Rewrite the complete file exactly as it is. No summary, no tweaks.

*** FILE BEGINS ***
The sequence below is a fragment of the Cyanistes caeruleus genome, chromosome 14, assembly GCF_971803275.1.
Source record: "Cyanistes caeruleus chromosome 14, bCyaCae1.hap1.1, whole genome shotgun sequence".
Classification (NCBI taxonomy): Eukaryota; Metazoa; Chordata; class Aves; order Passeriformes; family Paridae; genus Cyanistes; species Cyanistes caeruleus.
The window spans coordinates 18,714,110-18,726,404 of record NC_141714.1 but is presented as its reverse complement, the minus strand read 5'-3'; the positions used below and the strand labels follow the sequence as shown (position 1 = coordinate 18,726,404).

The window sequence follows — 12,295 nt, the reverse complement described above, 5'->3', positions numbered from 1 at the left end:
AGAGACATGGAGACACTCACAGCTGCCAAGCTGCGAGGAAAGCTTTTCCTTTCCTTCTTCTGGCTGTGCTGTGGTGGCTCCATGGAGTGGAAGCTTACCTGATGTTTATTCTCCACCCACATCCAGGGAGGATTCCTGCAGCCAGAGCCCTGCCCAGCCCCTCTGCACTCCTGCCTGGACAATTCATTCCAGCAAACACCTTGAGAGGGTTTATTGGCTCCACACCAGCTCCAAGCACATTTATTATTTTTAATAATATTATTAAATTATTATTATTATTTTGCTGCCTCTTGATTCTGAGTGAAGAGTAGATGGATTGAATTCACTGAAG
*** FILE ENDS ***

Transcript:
The sequence below is a fragment of the Cyanistes caeruleus genome, chromosome 14, assembly GCF_971803275.1.
Source record: "Cyanistes caeruleus chromosome 14, bCyaCae1.hap1.1, whole genome shotgun sequence".
Classification (NCBI taxonomy): Eukaryota; Metazoa; Chordata; class Aves; order Passeriformes; family Paridae; genus Cyanistes; species Cyanistes caeruleus.
The window spans coordinates 18,714,110-18,726,404 of record NC_141714.1 but is presented as its reverse complement, the minus strand read 5'-3'; the positions used below and the strand labels follow the sequence as shown (position 1 = coordinate 18,726,404).

The window sequence follows — 12,295 nt, the reverse complement described above, 5'->3', positions numbered from 1 at the left end:
AGAGACATGGAGACACTCACAGCTGCCAAGCTGCGAGGAAAGCTTTTCCTTTCCTTCTTCTGGCTGTGCTGTGGTGGCTCCATGGAGTGGAAGCTTACCTGATGTTTATTCTCCACCCACATCCAGGGAGGATTCCTGCAGCCAGAGCCCTGCCCAGCCCCTCTGCACTCCTGCCTGGACAATTCATTCCAGCAAACACCTTGAGAGGGTTTATTGGCTCCACACCAGCTCCAAGCACATTTATTATTTTTAATAATATTATTAAATTATTATTATTATTTTGCTGCCTCTTGATTCTGAGTGAAGAGTAGATGGATTGAATTCACTGAAG